Sustainable Living on a Budget

30.01.2023 4 min read

My top three sustainability on a budget must haves are Vinted, my Chilly’s reusable coffee mug and, water bottle, and TodayTix…an odd one but hear me out.

I need to add I am not affiliated with any of the above or below mentioned companies or products but it would be fantastic for my budget if I was.

Whilst sustainability is creeping up the priorities for governments, public authorities, and, private companies, it is also making its way onto the agenda for a growing number of individuals. An increasing acknowledgement of the potential collective impact individual actions can have on wider society and our planet.

A 2022 survey of over 33,000 individuals found 65% of people want to be more mindful of the environment but higher prices prevent them from doing so. While there are a number of products and services which have undoubtedly hiked up the prices due to ‘green’ credentials, in reality, sustainable living is often the budget friendly option and, here’s why:

I’m not going to pretend I’m a knitting wizard or that I recycle cans into plant pots and make furniture out of old crates. I’ve tried the shampoo bars, the bamboo toilet roll, the loose tea diffusers, the beeswax wraps and there was a short period of carrying a metal straw out with me, but sometimes you can’t beat a Yorkshire tea.

Rethinking how we live and consume and making conscious choices to adopt a more sustainable lifestyle are fundamentally underpinned by reducing consumption. A good start for the budget.

Research suggests this is a huge part of sustainable living, being aware of what you’re purchasing and doing and if you could do it cheaper and better for the planet too. This is mean looking into activities and restaurants and cafes which support environmentally friendly and social sustainability. I try to avoid chains and big global conglomerates and spend the money to support local or good organisations. Weirdly, this is where TodayTix comes into my sustainable living instead of always buying gifts and popping out for dinner I make a conscious effort to focus more on experiences with friends, reducing consumption and unnecessary purchases of material items.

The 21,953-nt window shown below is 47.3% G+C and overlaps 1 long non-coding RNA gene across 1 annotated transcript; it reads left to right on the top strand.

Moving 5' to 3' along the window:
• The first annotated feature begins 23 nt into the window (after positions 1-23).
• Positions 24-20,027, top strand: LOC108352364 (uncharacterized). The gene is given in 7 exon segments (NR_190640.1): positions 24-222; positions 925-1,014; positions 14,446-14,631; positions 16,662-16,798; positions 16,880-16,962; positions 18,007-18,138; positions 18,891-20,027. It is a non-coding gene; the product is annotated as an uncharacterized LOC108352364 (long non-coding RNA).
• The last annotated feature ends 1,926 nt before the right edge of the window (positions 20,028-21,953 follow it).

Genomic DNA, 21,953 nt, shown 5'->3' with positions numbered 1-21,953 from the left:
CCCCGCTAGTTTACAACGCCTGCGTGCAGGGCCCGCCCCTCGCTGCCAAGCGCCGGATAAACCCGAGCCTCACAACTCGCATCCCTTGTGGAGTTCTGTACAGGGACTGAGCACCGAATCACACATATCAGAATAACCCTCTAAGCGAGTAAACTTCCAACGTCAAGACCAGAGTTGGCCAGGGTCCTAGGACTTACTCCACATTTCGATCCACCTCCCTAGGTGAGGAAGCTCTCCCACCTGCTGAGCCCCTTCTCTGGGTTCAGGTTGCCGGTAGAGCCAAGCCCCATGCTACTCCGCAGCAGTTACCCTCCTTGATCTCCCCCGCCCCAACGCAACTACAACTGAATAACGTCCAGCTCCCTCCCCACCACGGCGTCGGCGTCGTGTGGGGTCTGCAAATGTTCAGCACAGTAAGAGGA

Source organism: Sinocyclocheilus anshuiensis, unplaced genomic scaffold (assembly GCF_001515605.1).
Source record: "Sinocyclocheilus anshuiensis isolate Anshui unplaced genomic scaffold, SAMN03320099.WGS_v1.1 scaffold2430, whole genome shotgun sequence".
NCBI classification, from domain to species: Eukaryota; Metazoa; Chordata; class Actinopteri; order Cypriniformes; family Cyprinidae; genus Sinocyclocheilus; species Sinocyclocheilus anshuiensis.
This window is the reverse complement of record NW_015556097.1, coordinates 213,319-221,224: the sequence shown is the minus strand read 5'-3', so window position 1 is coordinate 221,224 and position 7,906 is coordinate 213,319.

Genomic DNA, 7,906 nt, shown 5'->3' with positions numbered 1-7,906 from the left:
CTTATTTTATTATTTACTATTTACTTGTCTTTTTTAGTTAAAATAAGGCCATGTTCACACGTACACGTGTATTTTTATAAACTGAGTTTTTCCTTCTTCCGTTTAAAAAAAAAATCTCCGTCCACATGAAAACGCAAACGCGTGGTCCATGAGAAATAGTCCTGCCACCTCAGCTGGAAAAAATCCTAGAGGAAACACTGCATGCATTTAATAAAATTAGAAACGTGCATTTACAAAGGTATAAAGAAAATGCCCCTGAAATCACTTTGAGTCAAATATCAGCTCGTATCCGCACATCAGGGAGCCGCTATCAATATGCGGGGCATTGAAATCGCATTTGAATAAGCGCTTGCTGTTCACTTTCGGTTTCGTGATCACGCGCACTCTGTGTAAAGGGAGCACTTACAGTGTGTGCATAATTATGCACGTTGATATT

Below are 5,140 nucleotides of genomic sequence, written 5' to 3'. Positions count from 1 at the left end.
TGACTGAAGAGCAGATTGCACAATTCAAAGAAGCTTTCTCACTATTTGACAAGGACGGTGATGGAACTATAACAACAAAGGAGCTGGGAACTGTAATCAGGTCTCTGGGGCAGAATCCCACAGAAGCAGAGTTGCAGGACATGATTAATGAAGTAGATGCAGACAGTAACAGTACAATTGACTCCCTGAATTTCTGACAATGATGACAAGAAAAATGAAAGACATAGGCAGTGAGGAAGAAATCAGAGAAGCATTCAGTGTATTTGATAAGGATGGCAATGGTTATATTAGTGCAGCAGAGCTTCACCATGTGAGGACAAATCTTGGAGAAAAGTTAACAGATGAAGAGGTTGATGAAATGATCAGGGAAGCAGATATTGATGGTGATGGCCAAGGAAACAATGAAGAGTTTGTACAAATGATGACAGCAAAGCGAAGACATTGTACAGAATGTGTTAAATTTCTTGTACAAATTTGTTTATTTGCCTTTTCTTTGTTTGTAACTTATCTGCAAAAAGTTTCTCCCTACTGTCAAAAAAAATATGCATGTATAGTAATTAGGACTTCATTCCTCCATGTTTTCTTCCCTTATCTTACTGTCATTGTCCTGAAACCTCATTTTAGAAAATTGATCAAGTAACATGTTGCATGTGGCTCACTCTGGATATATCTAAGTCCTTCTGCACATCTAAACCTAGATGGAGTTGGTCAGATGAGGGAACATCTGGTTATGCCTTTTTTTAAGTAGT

Living in London is a big one for me in how I travel. Often walking or biking is the quickest mode of transport saving your pennies, reducing your carbon footprint, and the obvious co-benefits. I got my bike on Facebook marketplace secondhand for £50 bargain. Short distance trains over flights, annoyingly are often more expensive but you can set an alert for advance tickets if you know you’re planning on travelling much later in the year to get tickets as soon as they are released at their cheapest price.

Next would be the classic reusable coffee mug, in a lot of coffee shops you get around 50p off for having a mug which is a pretty good return on investment if you drink as much coffee as I do.

I rarely leave the house without a tote bag and my reusable water bottle avoiding any purchasing of plastic bottles and bags, easy win and a money saver.

Then there are the products, I use reusable cotton pads and a makeup removal flannel which is great as it works with just hot water, meaning I also buy a lot fewer beauty products. An electric toothbrush is an investment but again cheaper in the long run and less waste. For my laundry, I use an Eco Egg which costs 10-14p per wash compared to the tablets which cost around 45p per capsule, Eco Egg’s research suggests an egg could save you 40 bottles of detergent each year per household.

Fast fashion is a big one, a few years ago my new year’s resolution was no fast fashion, and I haven’t gone back. High quality staples, fantastic west London charity shops, and online second-hand marketplace Vinted. I’ve bought some great pieces and sold a lot of my old items on there, which is excellent for saving and making money and great for the planet.

Conscious of not pushing my vegan agenda, plant based alternatives are cheaper and better for the planet. Bulk buying legumes, frozen peas, and, meal planning as I’m typically cooking for one it’s really helpful in reducing how much I buy when I get excited in Tesco and not contributing to food waste or getting distracted in the veg aisle. Part of this is then the meal prep for work, I rarely buy lunch out reducing costs and associated packaging.

Writing this article did make me realise how many ‘sustainable’ products and practices have embedded themselves in my life over time without me really noticing, I think that’s how it should be. Ensuring you’re not purchasing or doing something for the sake of it is really a big part of this, bringing it back to buy less, and choose well.

Key Contacts

Iain Audus Head of Sustainability and SHEQ
Carla Stokes Marketing Director